This article describes the building and development of a warning device to help alleviate the danger of a concealed entrance to a busy ‘A’ road in the Peak District in the UK. The plan is simply to have a traffic sensor some distance up the road which turns on a warning light at the concealed entrance to indicate oncoming traffic. The sketch shows the approximate positions of the warning light and the sensor.
The sensor needed to be discrete in the sense that it must not interfere with either the road or the traffic so it had to be able to detect the traffic whilst still being set back from the road. This was not so that it had to be hidden, just that I didn’t want to get into trouble because of vehicles clouting it as they went past.
The sensor is based on an ultrasound proximity sensor controlled by an Arduino microcontroller. The microprocessor causes the ultrasound sensor to emit a short 30kHz pulse and then it waits for the echo. If it returns between 5ms and 20ms, it means that there’s some object on this side of the road. If it has to wait longer than that it assumes that either there’s no traffic or the traffic is on the other side of the road.
The system uses just 3 wires from the Arduino, one to control and receive data from the sensor and 2 to control the LEDs in the warning light. It also runs from a regulated 12V supply. So, basically its dead simple, its a switch that turns on and off a light. There is some slight intelligence in the program running in the microcontroller to filter out “noise” so that we only recognise real traffic.
A bit if research
Initially, I built a prototype using the development version of the Arduino, called the Uno which was connected to an ultrasound sensor and an LCD panel. As you can see in the picture the prototype was battery-powered and had the addition of an LCD panel so that I could see more clearly the kinds of readings the sensor was getting.
Please note the careful addition of some sellotape to keep the LCD to the wooden box! The program was written so that each time a vehicle went past, the LCD displayed the time of the echo in microseconds, followed by the loop count. The basic operation of the program is extremely simple as shown below:
The counter shown on the LCD above shows a loop count of 11 which is typical for a small car travelling about 50 mph. Lorries tend to register over 40 loop counts. The flowchart above shows that the program is set to ignore the first 2 loops to eliminate random ultrasound noise in the environment. When the first loop occurs that resets the counter, there’s also some more program code that displays the current loop count and echo time on the LCD. Its only shown if a vehicle has actually been detected.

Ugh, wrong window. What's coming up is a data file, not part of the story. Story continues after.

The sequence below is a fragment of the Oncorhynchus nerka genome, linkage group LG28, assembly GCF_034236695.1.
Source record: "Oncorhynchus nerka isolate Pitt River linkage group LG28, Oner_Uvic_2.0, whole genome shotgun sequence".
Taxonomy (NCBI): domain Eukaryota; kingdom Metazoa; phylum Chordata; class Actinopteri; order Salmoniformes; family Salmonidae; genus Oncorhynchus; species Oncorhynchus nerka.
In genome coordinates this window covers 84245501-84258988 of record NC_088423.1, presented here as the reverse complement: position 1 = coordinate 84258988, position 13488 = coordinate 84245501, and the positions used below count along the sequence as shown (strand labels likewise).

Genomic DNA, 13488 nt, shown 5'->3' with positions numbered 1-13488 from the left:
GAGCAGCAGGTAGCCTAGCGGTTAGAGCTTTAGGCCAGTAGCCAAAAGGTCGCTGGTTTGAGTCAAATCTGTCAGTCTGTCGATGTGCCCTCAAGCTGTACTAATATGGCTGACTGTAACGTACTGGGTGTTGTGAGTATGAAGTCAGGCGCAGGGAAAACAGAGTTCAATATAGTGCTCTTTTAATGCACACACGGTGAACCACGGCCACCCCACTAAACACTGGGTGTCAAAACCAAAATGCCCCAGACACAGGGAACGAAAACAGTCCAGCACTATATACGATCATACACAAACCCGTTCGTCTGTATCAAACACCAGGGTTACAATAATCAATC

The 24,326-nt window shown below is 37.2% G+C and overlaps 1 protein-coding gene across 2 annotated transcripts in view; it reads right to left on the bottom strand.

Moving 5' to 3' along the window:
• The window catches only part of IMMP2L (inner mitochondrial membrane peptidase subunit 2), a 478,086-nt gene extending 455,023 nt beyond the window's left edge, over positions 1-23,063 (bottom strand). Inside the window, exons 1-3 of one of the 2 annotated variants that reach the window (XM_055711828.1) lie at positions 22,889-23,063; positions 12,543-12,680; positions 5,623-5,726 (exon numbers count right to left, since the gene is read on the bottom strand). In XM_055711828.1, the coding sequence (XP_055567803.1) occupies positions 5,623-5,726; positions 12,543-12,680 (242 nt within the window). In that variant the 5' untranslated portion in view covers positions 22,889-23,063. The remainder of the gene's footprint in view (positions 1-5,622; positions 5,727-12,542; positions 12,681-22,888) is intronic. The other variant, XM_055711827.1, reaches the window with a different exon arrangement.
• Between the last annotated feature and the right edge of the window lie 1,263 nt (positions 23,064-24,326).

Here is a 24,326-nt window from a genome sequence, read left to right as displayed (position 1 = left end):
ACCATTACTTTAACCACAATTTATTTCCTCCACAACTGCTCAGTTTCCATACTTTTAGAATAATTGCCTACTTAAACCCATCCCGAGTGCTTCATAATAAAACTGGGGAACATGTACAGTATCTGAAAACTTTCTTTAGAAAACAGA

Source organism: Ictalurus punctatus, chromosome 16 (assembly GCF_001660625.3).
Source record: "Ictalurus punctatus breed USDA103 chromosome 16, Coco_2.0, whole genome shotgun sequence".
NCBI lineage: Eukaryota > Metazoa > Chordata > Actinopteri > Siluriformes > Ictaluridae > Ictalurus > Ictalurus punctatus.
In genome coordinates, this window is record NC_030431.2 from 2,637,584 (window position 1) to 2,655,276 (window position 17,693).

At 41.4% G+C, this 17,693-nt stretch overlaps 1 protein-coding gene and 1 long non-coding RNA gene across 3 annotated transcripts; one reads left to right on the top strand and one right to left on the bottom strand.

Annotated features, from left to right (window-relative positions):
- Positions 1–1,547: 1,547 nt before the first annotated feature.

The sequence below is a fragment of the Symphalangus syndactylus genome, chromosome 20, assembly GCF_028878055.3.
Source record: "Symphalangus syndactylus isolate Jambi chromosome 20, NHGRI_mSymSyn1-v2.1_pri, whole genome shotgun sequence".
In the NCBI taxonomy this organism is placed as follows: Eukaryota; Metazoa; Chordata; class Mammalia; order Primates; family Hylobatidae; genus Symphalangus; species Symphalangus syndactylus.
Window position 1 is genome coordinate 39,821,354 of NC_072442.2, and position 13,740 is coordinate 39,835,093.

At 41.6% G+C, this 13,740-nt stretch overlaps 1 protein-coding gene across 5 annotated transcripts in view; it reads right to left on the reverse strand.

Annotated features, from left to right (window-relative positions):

Once I was happy with the operation, I built a ‘production’ version which was basically a tiny, cheaper version of the Arduino called the Arduino Pro Mini which is only 33mm x 18mm. I ran this off a regulated 12V supply which I found lying around in the bottom of a drawer of bits and pieces! Whenever I have a hardware failure of anything electrical I always try to salvage something even if only the plug on the lead! In this case I assume it was some kind of router or modem or something which had failed and I was left with one of these switch mode DC power supplies by 3COM in a plug which produced 12V at 1.5A – ample for my needs. So I just needed to wire up 2 small PCBs, the ultrasound sensor and the Arduino controller. Here’s the rear view in the back of the MDF box I made:
You can see the red and black wires come from the 12V DC power supply and the blue and yellow wires are the data transmission wires. I glued the PCB’s in place with a small glue gun. From the front it all looks quite presentable:
The loudspeaker horn-shaped enclosure is just to keep the rain off the ultrasound sensor rather than for any acoustic benefit. 175 yds down the road we have the LED gate lights which get switched on when the system detects a vehicle as shown:
The top red light shows that there is power to the system. The second row of green lights flicker and are there to reassure me that the program is running. If it crashes, these will be either fully on like the red ones in the second picture or off. either way I will know that the vehicle detection has failed. Finally the third row of lights come on to warn that a vehicle is coming. The are high brightness red LEDs because I was concerned about the sun shining on the light and confusing whether it’s on or not. There’s absolutely no issue here. When it’s on you definitely know about it. All these enclosures, as well as being painted green are also coated in copious coats of yacht varnish to try to keep out the moisture.
At some stage I’ll have to insert the inevitable YouTube video of a car coming down the road and switching on the light!
As soon as I’ve got everything together, I’ll provide a download of the technical aspects of this, the circuit diagram and the actual program. In the meantime you might be interested in the cost. It basically breaks down into 4 items:
|Ultrasound Sensor||Proto-Pic Ltd||£14.00|
|Arduino microcomputer||Proto-Pic Ltd||£13.00|
|LEDs, and components for gate lamp||Technobots||£4.50|
The wood, paint, varnish, 12v power supply etc also had a cost but as these were bits just lying around in the garage I can’t really put a value on them. The active components came to about the same as the 200 yds of alarm cable, but the 6 seconds of notice we get of oncoming traffic is worth every penny.
I’ve just discovered a really cheap doppler radar module (around £30) which is 1/10th of the previous one I found. So I’d quite like to experiment with this, then it would be worth monitoring the speed of the traffic as well as the frequency, and this could then be uploaded to a server. You will have to come back in a few months to see if we’ve got anywhere. I have another urgent project which will have to come first though – a seismometer!